Leucothoe fontanesiana 'Rainbow'

Leucothoe fontanesiana ‘Rainbow’        Family: Ericaceae
(lew-KO-tho-ee  fon-ta-nee-zee-AH-na)

Syn. Leucothoe fontanesiana ‘Girard’s Rainbow’
Common name: Rainbow leucothoe, Girard’s rainbow, rainbow fetterbush, dog hobble, drooping leucothoe
Zone: 5 – 9
Height: 4 – 5 ft (1.2 – 1.5 m)
Spread: 3 – 4 ft (0.9 – 1.2 m)
Aspect: partial shade; full shade
Soil: humus-rich; well-draining
Water: moderate

Description: An evergreen shrub with cascading form and slow growth rate. Bright green, leathery, lanceolate-shaped leaves are splashed with varying degrees of white and pink. Fall foliage colours are a rainbow of deep burgundy, bright red, oranges, and yellows. White flowers are displayed in drooping clusters in spring.


Special Notes: The species, Leucothoe fontanesiana, is native to the eastern part of North America. This particular cultivar was discovered as a seedling at the Hillier Nurseries in England.

While most references state leucothoe should be planted in at least partial shade, some have confessed to giving it full sun. The amount of sun this shrub receives daily will directly impact on how much variable colour will develop on the leaves. The more sun, the more colour. However, it has been stated, extended direct sun can scorch, thus damaging the leaves.


Caution: Leaves and flower nectar are highly toxic if ingested. Harmful to children, pets, horses, and especially goats.


In our Zone 7a garden: Our leucothoe shrub is planted along the edge of the driveway, in some very tough soil. It is part of a delightful mass planting of admirable shrubs (Kerria japonica, oakleaf hydrangea, Skimmia japonica, Leucothoe, Viburnum davidii) which have now all grown together. All but the kerria are evergreen, and because of the mass overlapping of branches, it is difficult to get much amendment material underneath, although we do try. Another factor in that bed are roots from two large maple trees nearby.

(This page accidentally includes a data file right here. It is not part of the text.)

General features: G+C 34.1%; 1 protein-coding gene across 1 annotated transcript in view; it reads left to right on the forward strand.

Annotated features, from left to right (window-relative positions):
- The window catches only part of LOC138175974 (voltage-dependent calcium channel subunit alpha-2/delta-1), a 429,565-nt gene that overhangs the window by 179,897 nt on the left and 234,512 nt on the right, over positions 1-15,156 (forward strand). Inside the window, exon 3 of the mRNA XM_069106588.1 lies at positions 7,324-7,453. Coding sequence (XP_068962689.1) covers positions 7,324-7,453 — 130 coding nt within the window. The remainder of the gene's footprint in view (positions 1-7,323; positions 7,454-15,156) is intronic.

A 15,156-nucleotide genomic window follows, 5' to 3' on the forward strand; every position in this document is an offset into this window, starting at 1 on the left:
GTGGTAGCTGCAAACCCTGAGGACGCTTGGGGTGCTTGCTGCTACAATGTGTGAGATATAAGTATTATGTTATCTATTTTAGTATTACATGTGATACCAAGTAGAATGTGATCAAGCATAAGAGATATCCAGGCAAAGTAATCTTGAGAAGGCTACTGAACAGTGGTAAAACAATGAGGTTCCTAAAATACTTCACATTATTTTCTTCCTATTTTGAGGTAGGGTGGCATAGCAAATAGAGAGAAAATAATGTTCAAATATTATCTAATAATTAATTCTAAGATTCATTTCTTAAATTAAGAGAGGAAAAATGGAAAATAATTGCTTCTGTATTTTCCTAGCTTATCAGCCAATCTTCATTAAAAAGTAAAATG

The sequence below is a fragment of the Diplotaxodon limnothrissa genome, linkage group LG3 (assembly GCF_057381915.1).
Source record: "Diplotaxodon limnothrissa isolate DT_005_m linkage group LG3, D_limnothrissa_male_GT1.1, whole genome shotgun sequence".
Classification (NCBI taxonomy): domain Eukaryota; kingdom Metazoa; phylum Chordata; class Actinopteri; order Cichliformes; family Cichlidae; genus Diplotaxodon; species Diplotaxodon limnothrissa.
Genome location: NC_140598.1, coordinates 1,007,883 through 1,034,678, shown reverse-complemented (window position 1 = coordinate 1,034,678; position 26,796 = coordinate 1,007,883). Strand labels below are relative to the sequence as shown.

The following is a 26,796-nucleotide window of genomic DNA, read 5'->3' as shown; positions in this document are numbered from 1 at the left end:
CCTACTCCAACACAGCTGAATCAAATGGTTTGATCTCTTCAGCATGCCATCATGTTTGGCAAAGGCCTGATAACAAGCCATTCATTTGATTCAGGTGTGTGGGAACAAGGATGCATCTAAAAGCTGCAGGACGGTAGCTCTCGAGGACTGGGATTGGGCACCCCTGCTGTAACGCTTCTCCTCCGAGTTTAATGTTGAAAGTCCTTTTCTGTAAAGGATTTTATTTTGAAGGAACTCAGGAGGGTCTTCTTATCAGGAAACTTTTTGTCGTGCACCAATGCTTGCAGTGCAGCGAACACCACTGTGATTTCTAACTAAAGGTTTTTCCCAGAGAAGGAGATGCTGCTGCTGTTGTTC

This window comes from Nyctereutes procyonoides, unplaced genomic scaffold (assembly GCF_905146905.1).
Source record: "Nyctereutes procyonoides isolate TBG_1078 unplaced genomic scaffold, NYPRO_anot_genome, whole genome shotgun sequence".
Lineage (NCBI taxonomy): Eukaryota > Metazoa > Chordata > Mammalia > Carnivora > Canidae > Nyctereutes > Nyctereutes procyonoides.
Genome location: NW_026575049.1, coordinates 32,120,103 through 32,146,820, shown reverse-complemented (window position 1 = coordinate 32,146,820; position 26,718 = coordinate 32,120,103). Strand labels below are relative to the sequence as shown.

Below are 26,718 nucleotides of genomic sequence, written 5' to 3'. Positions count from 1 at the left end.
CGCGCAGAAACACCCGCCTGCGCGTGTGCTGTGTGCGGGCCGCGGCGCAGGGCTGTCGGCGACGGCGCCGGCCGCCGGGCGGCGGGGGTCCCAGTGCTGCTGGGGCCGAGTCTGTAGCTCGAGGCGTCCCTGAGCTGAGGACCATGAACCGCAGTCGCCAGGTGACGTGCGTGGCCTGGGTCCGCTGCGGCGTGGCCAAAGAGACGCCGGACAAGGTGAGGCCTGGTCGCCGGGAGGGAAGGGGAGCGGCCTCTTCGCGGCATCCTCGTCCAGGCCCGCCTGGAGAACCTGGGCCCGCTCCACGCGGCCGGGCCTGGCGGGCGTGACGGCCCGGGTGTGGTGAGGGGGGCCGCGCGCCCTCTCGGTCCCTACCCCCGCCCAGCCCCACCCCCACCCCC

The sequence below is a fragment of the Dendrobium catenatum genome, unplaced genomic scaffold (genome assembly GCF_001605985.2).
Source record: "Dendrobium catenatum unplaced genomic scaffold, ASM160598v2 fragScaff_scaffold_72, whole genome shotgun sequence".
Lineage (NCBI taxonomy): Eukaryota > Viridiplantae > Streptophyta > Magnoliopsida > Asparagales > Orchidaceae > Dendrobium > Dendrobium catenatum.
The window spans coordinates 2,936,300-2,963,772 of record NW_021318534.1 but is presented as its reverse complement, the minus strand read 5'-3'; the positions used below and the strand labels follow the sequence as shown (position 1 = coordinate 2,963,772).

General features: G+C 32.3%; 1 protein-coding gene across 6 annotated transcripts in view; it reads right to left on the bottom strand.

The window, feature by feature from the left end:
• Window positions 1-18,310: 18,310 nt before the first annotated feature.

I mention all of this because every resource claimed Leucothoe fontanesiana prefers moist, humus-rich, well-draining soil. They also claim this shrub does not tolerate drought. Well…in our garden, this shrub is not planted in humus-rich soil and it does not get much moisture…competing as it does with trees and other mature shrubs. And yet, it thrives beautifully.

If I was to change one thing about its placement, it would be to give it more sun. Mine is sited in almost complete shade…getting only a little sun late in the day. And this impacts on the colour variation in its leaves. Mine are mostly green with a bit of white. I have to wait until autumn to get the beautiful rainbow display.

As for its toxicity…while I do not doubt the warnings I read concerning this shrub, our grandchildren and two dogs have never attempted to pick the leaves or chewed on them. But then, I have taught the kids they are not to put anything in their mouths without first asking Grandma if it is edible. And all of our dogs have been trained not to chew on our plants, or dig holes in the beds. Goats, indeed, would be another matter.


Posted on September 12, 2016
Updated on March 30, 2022